1. Lack of Email Security Poses a Major Threat to Most Organizations
According to Mimecast, employees who are careless with their enterprise email accounts are among the biggest threats to a given organization. In a study of 600 IT security decision makers in four countries, 83 percent said email is the most common avenue of attack, while 65 percent said they don’t feel fully equipped to handle email-borne risks.
2. Unmanaged Keys and Certificates Lead to Cyberattacks
According to a recent Venafi study, 54 percent of IT professionals polled do not know the location or ownership details for their encryption keys or certificates. Cybercriminals are increasingly using unmanaged keys and certificates to sneak past encrypted network solutions.
3. DDoS Attacks Cause Decreased Customer Trust, Revenues
Corero Network Security’s 2nd annual DDoS Impact Survey found that the most damaging aspect of a distributed denial of service (DDoS) attack was loss of customer trust, even more so than monetary loss.
In the survey, which was conducted during the 2016 RSA Conference, 45 percent of respondents said loss of customer trust was the worst aspect of a DDoS attack, compared to 34 percent who said lost revenues were the worst effect.
Interestingly, 32 percent of respondents said they experience a DDoS attack in some form weekly or even daily.
4. IoT Security is Troubling for Many Consumers, Enterprises
According to Bullguard, a mobile and internet security provider, 58 percent of 1,000 US residents surveyed said they are very concerned about potential hacking and data theft of their Internet of Things (IoT) connected devices. Thirty-seven percent have already been breached, and 61 percent don’t know how to properly secure their connected devices.
5. Americans Favor Encryption, But Don’t Utilize It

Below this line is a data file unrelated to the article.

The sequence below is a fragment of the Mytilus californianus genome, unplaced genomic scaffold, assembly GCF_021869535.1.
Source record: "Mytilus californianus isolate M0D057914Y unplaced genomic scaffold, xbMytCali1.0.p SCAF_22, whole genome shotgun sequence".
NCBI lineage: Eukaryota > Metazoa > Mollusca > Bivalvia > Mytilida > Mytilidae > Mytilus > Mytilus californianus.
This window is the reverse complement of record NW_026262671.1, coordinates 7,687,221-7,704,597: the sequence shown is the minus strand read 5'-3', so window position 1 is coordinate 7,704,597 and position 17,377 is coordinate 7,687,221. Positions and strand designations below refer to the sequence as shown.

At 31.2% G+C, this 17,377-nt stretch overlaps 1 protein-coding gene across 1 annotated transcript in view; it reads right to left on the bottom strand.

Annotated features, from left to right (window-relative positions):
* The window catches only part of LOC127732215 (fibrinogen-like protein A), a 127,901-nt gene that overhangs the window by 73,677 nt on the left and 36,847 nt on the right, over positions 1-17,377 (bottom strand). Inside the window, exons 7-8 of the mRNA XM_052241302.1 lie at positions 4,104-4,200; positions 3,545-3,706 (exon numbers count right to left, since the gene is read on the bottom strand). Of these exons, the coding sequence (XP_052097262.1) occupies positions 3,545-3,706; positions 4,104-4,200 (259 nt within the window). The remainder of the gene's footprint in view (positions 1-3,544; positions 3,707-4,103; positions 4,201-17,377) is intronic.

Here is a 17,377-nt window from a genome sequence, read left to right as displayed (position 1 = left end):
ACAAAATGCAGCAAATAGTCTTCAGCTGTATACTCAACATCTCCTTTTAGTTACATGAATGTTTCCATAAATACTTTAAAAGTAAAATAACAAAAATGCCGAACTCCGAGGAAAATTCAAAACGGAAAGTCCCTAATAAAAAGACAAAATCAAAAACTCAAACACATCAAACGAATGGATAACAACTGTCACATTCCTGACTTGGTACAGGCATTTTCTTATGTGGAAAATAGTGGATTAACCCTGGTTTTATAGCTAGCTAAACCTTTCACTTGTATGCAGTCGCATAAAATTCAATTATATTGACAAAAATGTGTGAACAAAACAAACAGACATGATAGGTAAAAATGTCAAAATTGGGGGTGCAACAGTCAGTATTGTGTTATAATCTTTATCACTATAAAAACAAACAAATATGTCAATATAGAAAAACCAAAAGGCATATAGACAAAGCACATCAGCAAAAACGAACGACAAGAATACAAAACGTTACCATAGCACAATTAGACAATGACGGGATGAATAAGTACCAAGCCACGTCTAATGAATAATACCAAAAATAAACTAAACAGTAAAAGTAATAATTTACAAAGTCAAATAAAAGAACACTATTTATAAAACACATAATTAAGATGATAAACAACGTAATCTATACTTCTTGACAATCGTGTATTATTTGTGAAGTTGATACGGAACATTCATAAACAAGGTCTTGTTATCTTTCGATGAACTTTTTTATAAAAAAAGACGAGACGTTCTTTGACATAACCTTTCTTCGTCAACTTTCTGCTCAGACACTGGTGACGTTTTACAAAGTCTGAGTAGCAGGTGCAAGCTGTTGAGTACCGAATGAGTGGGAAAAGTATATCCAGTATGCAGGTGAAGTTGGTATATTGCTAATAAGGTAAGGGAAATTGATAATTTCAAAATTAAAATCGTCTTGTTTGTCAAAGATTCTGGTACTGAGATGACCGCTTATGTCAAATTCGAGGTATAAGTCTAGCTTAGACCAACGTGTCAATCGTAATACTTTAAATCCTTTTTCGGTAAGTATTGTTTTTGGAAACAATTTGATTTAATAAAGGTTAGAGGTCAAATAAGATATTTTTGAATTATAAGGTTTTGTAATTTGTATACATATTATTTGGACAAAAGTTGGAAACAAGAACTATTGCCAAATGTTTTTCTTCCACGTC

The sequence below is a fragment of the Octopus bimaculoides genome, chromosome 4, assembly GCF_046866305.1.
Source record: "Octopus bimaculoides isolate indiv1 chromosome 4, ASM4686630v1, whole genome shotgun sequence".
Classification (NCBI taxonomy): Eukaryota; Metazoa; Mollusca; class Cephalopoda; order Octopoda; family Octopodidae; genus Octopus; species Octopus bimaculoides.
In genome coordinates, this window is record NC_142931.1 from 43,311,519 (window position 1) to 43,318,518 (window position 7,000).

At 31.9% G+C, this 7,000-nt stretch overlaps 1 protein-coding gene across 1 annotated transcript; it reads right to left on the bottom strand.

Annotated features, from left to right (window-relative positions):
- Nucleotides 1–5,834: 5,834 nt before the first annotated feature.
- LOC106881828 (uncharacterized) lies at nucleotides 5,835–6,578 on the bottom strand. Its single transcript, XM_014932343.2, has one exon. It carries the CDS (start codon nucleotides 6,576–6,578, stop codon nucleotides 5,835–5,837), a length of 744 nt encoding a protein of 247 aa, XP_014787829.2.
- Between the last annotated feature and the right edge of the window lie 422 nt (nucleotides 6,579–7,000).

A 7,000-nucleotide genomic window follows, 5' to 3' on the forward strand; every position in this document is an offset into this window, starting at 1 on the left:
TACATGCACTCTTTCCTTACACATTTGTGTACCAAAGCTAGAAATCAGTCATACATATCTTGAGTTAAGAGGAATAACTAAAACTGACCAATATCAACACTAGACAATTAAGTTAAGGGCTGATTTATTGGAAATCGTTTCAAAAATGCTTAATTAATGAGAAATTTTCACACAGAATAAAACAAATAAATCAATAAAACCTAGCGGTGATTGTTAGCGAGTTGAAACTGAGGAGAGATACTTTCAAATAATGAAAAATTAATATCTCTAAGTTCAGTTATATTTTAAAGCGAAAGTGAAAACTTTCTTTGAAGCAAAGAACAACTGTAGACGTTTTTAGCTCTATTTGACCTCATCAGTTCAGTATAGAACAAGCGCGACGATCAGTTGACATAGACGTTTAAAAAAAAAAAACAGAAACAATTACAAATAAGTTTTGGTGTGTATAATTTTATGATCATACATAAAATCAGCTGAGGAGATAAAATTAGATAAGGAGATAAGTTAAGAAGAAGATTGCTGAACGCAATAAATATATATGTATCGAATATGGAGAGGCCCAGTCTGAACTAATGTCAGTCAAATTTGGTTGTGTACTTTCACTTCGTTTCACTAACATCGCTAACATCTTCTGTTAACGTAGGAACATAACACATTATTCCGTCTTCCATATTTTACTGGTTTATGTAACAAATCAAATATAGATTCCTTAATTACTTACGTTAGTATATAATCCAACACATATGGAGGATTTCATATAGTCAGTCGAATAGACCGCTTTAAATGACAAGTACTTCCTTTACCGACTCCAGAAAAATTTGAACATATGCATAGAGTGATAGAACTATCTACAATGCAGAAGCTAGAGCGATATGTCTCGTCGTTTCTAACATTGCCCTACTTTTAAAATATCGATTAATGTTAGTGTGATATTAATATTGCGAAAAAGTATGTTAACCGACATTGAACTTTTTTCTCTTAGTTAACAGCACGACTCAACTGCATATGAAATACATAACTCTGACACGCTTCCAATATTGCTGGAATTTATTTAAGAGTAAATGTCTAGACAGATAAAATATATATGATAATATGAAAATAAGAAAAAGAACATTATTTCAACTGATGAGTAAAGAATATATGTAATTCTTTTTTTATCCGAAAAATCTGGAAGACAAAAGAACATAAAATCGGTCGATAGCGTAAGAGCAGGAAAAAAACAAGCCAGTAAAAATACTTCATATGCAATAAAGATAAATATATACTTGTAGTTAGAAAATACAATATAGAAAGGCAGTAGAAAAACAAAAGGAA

Out of 500 Americans surveyed, 72 percent said they associated the word encryption with “security” while only 4 percent associated encryption with the word “threat.”
However, 68 percent of respondents said they had never used encryption or weren’t sure if they had ever utilized encryption.
6. Shared Cyber Threat Intelligence is Valuable, Yet Underutilized
McAfee published a worldwide survey of 500 cybersecurity experts, which found that although cyber threat intelligence (CTI) sharing is deemed important to protecting critical assets, only 42 percent of security professionals actively utilize shared threat intelligence.
54 percent of respondents said corporate policies prevented them from utilizing CTI in the workplace.
7. Downtime for SMBs Can Be Deadly
Cloud backup solution provider Zetta found that 84 percent of small and midsize businesses would experience “moderate to catastrophic costs and loss” due to several days of IT downtime.
While it is important to implement effective cybersecurity solutions, utilizing backup and disaster recovery solutions are also critical to protect sensitive data if and when your system is compromised.
8. Employee Negligence Can Be Just As Bad (Or Worse) Than Hackers
In a study on Software as a Service (SaaS) practices, Spanning found that IT professionals in the U.S. and U.K. were more likely to experience data loss due to accidental deletion of information as opposed to data loss caused by cybercriminals.
The study, which surveyed 1,037 IT professionals in the U.S. and U.K. found that accidental deletion of information was the leading cause of data loss from SaaS application for 43 percent of U.S. respondents, while the same issue was a concern for 41 percent of respondents in the U.K.
9. More Malicious Domains are Hosted in the U.S. Than Anywhere Else
According to Infoblox (BLOX), 92 percent of newly observed malicious domains in Q4 2015 were hosted in either the United States or Germany. Of that number, 72 percent of all newly discovered malicious domains resided in the United States.
Infoblox reported the numbers in the company’s most recent Domain Name System (DNS) Threat Index. According to the study, the Q4 2015 Infoblox DNS Threat Index rose 49 percent from Q4 2014 and increased five percent from the previous quarter, marking an overall quarterly and yearly increase in the number of newly created malicious domains.
10. Skills Shortage, Budgetary Restraints Harm Federal Security Efforts
Vormetric and 451 Research recently released the U.S. Federal Government Edition of the 2016 Vormetric Data Threat Report, which found that 61 out of 100 U.S. federal government respondents said they has experienced a past data breach.
Of those 100 respondents, 44 percent said cyber security skill shortage was the top barrier to adoption of better data security. Forty-three percent said budgetary restraints prevented them from adopting better data security solutions.
However, 58 percent of respondents said they have increased their spending to offset threats to critical data. Network defenses and analysis tools were among the top categories for increased spending, according to the report.